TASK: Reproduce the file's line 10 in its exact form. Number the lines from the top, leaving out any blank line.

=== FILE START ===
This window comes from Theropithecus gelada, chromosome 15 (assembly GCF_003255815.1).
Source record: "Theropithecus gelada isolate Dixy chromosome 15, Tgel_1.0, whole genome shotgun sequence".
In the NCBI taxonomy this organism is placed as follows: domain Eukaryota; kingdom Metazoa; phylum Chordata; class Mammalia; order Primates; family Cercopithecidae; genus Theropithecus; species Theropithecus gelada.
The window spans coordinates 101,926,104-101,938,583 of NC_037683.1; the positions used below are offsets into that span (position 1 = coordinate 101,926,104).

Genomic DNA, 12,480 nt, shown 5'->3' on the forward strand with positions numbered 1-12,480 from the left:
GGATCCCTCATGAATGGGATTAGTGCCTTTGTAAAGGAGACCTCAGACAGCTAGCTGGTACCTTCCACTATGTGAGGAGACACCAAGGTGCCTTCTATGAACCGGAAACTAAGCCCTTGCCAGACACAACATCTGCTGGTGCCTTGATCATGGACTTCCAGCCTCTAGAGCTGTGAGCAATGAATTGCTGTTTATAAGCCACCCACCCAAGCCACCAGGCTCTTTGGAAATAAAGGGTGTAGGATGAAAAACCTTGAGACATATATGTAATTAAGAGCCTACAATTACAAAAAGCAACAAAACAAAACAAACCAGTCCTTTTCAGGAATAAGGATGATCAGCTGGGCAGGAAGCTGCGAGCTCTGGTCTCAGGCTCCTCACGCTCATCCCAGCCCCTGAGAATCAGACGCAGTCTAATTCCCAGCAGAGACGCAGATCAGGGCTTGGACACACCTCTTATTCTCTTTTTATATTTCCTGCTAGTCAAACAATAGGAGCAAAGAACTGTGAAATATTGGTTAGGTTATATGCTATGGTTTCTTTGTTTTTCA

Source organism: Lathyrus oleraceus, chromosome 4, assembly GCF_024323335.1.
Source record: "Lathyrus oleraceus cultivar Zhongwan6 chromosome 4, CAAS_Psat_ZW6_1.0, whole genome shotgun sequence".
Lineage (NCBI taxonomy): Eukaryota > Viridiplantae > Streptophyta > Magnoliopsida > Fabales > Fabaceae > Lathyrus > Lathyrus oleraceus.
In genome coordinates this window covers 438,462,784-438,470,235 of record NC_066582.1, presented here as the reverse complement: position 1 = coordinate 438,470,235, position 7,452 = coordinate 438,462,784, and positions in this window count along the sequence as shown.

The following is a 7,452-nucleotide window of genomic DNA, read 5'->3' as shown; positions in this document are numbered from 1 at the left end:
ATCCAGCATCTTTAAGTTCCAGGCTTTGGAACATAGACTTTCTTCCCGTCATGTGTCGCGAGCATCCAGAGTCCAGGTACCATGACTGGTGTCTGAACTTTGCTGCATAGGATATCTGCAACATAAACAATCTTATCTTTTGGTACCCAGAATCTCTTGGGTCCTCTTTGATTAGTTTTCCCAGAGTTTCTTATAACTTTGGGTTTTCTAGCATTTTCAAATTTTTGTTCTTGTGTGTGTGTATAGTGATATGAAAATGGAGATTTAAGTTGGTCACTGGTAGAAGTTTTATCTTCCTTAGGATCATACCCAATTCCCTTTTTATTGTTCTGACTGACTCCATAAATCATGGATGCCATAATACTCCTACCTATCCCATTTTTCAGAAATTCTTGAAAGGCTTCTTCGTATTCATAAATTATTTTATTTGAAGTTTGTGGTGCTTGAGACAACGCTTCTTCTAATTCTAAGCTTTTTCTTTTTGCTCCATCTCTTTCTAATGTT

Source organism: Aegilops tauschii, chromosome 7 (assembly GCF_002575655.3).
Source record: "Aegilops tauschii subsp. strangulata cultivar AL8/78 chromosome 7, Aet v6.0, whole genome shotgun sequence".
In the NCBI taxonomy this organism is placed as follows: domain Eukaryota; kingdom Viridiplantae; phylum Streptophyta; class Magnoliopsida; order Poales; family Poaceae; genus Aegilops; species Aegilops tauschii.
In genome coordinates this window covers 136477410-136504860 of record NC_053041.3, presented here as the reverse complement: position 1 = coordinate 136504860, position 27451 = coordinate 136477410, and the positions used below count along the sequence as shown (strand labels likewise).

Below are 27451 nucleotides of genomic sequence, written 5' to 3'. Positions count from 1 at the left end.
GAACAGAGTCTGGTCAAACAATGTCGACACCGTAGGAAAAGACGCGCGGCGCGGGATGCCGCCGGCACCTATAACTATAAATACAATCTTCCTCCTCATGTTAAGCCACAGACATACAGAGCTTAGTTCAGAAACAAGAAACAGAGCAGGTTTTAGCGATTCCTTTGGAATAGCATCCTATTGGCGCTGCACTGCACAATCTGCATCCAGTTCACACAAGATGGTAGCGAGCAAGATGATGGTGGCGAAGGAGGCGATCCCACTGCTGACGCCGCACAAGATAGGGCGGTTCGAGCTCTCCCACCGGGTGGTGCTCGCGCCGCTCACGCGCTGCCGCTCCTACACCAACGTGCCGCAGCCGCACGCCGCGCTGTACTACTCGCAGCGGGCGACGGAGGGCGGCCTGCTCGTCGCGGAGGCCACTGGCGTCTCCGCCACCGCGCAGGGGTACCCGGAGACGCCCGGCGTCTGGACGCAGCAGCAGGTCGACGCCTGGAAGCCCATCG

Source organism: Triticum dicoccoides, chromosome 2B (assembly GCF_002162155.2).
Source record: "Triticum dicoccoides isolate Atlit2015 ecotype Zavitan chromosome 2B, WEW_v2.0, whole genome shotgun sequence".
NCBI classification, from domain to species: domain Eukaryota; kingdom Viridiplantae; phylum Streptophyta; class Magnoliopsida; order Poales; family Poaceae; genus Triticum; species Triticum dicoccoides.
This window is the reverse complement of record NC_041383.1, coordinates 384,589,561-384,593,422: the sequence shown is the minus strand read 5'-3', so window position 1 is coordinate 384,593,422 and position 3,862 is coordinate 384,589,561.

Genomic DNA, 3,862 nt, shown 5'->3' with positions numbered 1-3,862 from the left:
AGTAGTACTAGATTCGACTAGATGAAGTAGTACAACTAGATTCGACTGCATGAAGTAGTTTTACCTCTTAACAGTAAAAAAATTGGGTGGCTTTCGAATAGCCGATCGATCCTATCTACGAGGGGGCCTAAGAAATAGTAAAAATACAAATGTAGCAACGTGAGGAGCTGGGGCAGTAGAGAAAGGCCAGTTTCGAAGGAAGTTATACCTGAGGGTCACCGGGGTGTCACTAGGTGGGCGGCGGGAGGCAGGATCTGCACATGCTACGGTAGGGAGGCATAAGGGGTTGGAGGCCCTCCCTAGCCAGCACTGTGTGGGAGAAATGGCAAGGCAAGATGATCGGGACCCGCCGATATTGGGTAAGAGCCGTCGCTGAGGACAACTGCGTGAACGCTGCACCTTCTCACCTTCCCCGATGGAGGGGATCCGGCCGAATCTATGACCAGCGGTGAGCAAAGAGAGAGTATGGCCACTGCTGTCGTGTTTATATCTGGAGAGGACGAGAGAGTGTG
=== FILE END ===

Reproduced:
In genome coordinates this window covers 438,462,784-438,470,235 of record NC_066582.1, presented here as the reverse complement: position 1 = coordinate 438,470,235, position 7,452 = coordinate 438,462,784, and positions in this window count along the sequence as shown.